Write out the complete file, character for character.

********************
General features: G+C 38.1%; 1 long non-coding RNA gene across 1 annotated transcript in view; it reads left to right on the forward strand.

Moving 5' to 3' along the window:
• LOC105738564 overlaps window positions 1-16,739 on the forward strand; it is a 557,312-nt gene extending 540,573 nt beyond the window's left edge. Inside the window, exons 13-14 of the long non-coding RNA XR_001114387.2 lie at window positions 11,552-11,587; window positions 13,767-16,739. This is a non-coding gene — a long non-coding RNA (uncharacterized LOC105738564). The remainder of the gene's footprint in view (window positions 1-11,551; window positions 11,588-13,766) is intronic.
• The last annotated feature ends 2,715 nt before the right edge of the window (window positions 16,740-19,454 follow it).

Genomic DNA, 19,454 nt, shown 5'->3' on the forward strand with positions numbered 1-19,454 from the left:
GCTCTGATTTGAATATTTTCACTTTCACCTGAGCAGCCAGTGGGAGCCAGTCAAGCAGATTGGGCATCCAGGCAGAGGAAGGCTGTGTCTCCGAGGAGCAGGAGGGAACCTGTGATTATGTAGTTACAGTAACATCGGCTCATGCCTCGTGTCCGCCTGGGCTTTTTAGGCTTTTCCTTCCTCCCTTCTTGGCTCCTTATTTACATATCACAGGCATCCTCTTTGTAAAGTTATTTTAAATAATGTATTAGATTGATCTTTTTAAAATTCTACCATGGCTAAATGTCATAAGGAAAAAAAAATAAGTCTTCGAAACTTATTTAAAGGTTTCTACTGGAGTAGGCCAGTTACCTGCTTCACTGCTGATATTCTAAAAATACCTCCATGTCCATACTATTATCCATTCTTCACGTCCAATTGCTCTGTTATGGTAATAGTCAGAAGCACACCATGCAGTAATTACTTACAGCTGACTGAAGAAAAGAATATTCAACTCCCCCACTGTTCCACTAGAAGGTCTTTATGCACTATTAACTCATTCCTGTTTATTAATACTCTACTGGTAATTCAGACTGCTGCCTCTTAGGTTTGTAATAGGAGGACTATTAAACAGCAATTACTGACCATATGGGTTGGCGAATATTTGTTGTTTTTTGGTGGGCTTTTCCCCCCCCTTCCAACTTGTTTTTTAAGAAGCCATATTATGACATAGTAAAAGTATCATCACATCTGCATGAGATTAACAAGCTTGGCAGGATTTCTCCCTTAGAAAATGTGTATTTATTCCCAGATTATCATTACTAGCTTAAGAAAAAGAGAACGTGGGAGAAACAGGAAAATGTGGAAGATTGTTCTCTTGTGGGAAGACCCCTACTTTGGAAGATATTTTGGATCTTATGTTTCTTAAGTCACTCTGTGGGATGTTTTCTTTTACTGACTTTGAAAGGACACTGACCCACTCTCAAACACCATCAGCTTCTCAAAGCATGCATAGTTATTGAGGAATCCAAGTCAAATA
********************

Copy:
General features: G+C 38.1%; 1 long non-coding RNA gene across 1 annotated transcript in view; it reads left to right on the forward strand.

Moving 5' to 3' along the window:
• LOC105738564 overlaps window positions 1-16,739 on the forward strand; it is a 557,312-nt gene extending 540,573 nt beyond the window's left edge. Inside the window, exons 13-14 of the long non-coding RNA XR_001114387.2 lie at window positions 11,552-11,587; window positions 13,767-16,739. This is a non-coding gene — a long non-coding RNA (uncharacterized LOC105738564). The remainder of the gene's footprint in view (window positions 1-11,551; window positions 11,588-13,766) is intronic.
• The last annotated feature ends 2,715 nt before the right edge of the window (window positions 16,740-19,454 follow it).

Genomic DNA, 19,454 nt, shown 5'->3' on the forward strand with positions numbered 1-19,454 from the left:
GCTCTGATTTGAATATTTTCACTTTCACCTGAGCAGCCAGTGGGAGCCAGTCAAGCAGATTGGGCATCCAGGCAGAGGAAGGCTGTGTCTCCGAGGAGCAGGAGGGAACCTGTGATTATGTAGTTACAGTAACATCGGCTCATGCCTCGTGTCCGCCTGGGCTTTTTAGGCTTTTCCTTCCTCCCTTCTTGGCTCCTTATTTACATATCACAGGCATCCTCTTTGTAAAGTTATTTTAAATAATGTATTAGATTGATCTTTTTAAAATTCTACCATGGCTAAATGTCATAAGGAAAAAAAAATAAGTCTTCGAAACTTATTTAAAGGTTTCTACTGGAGTAGGCCAGTTACCTGCTTCACTGCTGATATTCTAAAAATACCTCCATGTCCATACTATTATCCATTCTTCACGTCCAATTGCTCTGTTATGGTAATAGTCAGAAGCACACCATGCAGTAATTACTTACAGCTGACTGAAGAAAAGAATATTCAACTCCCCCACTGTTCCACTAGAAGGTCTTTATGCACTATTAACTCATTCCTGTTTATTAATACTCTACTGGTAATTCAGACTGCTGCCTCTTAGGTTTGTAATAGGAGGACTATTAAACAGCAATTACTGACCATATGGGTTGGCGAATATTTGTTGTTTTTTGGTGGGCTTTTCCCCCCCCTTCCAACTTGTTTTTTAAGAAGCCATATTATGACATAGTAAAAGTATCATCACATCTGCATGAGATTAACAAGCTTGGCAGGATTTCTCCCTTAGAAAATGTGTATTTATTCCCAGATTATCATTACTAGCTTAAGAAAAAGAGAACGTGGGAGAAACAGGAAAATGTGGAAGATTGTTCTCTTGTGGGAAGACCCCTACTTTGGAAGATATTTTGGATCTTATGTTTCTTAAGTCACTCTGTGGGATGTTTTCTTTTACTGACTTTGAAAGGACACTGACCCACTCTCAAACACCATCAGCTTCTCAAAGCATGCATAGTTATTGAGGAATCCAAGTCAAATA